Everyone else in this painting can be understood as inhabiting a persona: the word taken directly from the Latin by Carl Jung in the early years of the last century, as he grappled with his understanding of the animal human psyche, his own and that of others. It refers, as you may know, to masks worn by “actors in antiquity”. Our persona is how we present to the Outer World as Jung called it: all our interactions with others in the flesh or more likely nowadays, as avatars in the metaverse of social media. There is little felt, inner presence to this experience, we are absent somehow when we inhabit a persona, we fuse with and into its function and force.

“The persona is exclusively concerned with the relation to objects.” writes Jung in his 1921 book Psychological types. “The relation of the individual to the object must be sharply distinguished from the relation to the subject. By the “subject” I mean first of all those vague, dim stirrings, feelings, thoughts, and sensations which flow in on us not from any demonstrable continuity of conscious experience of the object, but well up like a disturbing, inhibiting, or at times helpful, influence from the dark inner depths, from the background and underground vaults of consciousness, and constitute, in their totality, our perception of the life of the unconscious.”

We see this being played out in the Holbein painting. For around this historical fool, Henry Patenson, we have Thomas More’s family all playing some version of themselves. For example: Margaret Roper, the chancellor’s oldest and brainiest daughter is, true to type, sitting with a book on her lap. Dame Alice, More’s second wife, is also reading a book behind her. Maybe More and/or the artist found women reading a turn-on or a signifier for virtue. If this was a modern portrait of the great and the good, they would probably be looking at their phones. It is only Henry Patenson, More’s fool who seems fully present, fully inhabiting his body, who looks at Holbein, Hans, Henry meeting the gaze of Hans the artist, also in the employ of Thomas More, as another subject rather than as an object.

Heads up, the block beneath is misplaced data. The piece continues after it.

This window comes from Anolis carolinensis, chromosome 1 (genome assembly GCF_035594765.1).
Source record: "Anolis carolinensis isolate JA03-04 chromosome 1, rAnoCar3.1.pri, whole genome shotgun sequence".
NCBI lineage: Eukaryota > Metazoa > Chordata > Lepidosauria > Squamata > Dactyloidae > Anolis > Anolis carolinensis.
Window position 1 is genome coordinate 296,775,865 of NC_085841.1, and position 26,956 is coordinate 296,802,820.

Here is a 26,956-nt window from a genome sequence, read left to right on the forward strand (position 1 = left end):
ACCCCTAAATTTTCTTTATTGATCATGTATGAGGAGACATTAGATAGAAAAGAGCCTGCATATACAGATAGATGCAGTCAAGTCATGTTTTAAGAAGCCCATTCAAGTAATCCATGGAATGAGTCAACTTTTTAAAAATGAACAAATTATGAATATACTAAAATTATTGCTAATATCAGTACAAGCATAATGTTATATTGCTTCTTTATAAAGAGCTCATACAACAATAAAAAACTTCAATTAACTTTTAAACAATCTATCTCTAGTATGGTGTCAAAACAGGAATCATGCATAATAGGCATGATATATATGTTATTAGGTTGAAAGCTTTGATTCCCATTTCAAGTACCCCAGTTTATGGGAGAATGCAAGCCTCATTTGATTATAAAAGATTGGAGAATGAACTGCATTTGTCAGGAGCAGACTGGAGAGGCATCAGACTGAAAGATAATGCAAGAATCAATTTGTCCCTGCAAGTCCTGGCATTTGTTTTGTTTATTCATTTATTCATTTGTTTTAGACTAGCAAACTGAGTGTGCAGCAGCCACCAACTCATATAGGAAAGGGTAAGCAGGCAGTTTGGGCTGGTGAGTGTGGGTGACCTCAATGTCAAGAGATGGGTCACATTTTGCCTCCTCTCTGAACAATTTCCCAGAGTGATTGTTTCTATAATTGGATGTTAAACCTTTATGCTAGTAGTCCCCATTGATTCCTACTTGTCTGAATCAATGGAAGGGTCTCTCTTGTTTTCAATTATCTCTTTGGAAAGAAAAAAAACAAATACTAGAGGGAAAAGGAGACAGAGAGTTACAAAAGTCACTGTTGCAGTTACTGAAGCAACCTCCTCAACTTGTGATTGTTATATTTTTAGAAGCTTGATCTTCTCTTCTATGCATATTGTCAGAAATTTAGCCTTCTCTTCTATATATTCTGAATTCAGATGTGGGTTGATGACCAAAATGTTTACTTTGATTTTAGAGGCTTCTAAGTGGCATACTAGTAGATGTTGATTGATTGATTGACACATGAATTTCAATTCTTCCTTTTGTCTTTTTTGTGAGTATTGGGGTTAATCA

It was not uncommon for the great and the good of that era to have such a figure in their employ. The fool’s role in domains of power, writes John Southworth in his book Fools and Jesters, “may be as old as kingship itself”.

The ‘trickster’ figure that anthropologists have identified in ancient myths and legends, the chaos-makers and sower of discord, who frighten the hell out of us, but also appeal in their vitality and creativity, might at some point become bound and contained in a mutually advantageous partnership with a tribal chieftain or king; advantageous to the ruler because they provide him with necessary recreation (fools could often play musical instruments, sing, tell stories and jokes) but also, because the fool possesses little social capital themselves, they are not vying for status like everyone else, they are nothing but that form in which they manifest moment to moment, having through circumstance or by conscious choice, stepped out of zero sum game of status and the being of a somebody which seems at times to be the only glue that holds the human animal species together. One’s personal fool might also bring to the ruler’s attention gossip and plots against their master overheard from other courtiers. We see this strikingly and incredibly movingly in Shakespeare’s King Lear and in Lear’s co-dependent relationship with his wise fool.

If you were a king, or in the case of More, the The Lord Chancellor of England, the rituals and obligations of your position would not necessarily make it easy to enjoy or benefit from the humour and companionship of another’s intimate inner world, the inner world of the human animal. For everyone around you would be a fleshy avatar of sorts, mainly inhabiting the performance of persona.

Only a fool might be able to relate to Sir Thomas More as another animal human, and also as someone who can always see beyond the masks we tend to wear in public and often in private. I first experienced what it felt like to inhabit this position as a fool when in my early 20s I taught one-to-one business English (I have no idea how this came about, I knew nothing of business having studied English Literature at university) to politicians and various other commercial bigwigs in Milan and Rome. These men (and they were unfortunately men for the most part) enjoyed being able to say things to me, to confide in me about their family or work struggles, in a foreign tongue which made their confessions seem somehow less real to them, and so maybe less shameful. You might say, as a psychotherapist, I am still playing this role thirty years on.